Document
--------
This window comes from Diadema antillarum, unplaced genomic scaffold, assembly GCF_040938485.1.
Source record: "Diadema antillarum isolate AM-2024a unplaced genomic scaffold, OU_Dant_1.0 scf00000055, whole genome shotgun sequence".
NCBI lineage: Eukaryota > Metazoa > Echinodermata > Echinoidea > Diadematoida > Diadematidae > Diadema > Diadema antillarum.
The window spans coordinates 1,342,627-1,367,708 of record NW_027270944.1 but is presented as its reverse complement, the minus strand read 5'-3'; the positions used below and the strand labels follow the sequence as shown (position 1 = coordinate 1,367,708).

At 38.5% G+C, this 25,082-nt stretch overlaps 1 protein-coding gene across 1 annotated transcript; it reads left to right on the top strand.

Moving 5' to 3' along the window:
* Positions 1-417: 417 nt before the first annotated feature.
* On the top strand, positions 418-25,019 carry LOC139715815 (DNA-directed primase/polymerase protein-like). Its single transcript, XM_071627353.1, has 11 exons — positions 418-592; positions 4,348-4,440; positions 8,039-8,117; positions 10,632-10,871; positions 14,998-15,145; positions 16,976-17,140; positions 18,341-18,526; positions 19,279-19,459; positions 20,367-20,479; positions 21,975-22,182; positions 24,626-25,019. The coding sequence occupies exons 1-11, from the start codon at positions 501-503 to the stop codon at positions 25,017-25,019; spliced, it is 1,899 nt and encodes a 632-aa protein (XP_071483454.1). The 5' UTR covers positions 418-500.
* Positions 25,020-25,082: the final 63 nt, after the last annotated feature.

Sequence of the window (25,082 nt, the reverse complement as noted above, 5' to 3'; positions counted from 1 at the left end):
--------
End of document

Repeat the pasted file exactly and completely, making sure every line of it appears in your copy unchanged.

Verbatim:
This window comes from Diadema antillarum, unplaced genomic scaffold, assembly GCF_040938485.1.
Source record: "Diadema antillarum isolate AM-2024a unplaced genomic scaffold, OU_Dant_1.0 scf00000055, whole genome shotgun sequence".
NCBI lineage: Eukaryota > Metazoa > Echinodermata > Echinoidea > Diadematoida > Diadematidae > Diadema > Diadema antillarum.
The window spans coordinates 1,342,627-1,367,708 of record NW_027270944.1 but is presented as its reverse complement, the minus strand read 5'-3'; the positions used below and the strand labels follow the sequence as shown (position 1 = coordinate 1,367,708).

At 38.5% G+C, this 25,082-nt stretch overlaps 1 protein-coding gene across 1 annotated transcript; it reads left to right on the top strand.

Moving 5' to 3' along the window:
* Positions 1-417: 417 nt before the first annotated feature.
* On the top strand, positions 418-25,019 carry LOC139715815 (DNA-directed primase/polymerase protein-like). Its single transcript, XM_071627353.1, has 11 exons — positions 418-592; positions 4,348-4,440; positions 8,039-8,117; positions 10,632-10,871; positions 14,998-15,145; positions 16,976-17,140; positions 18,341-18,526; positions 19,279-19,459; positions 20,367-20,479; positions 21,975-22,182; positions 24,626-25,019. The coding sequence occupies exons 1-11, from the start codon at positions 501-503 to the stop codon at positions 25,017-25,019; spliced, it is 1,899 nt and encodes a 632-aa protein (XP_071483454.1). The 5' UTR covers positions 418-500.
* Positions 25,020-25,082: the final 63 nt, after the last annotated feature.

Sequence of the window (25,082 nt, the reverse complement as noted above, 5' to 3'; positions counted from 1 at the left end):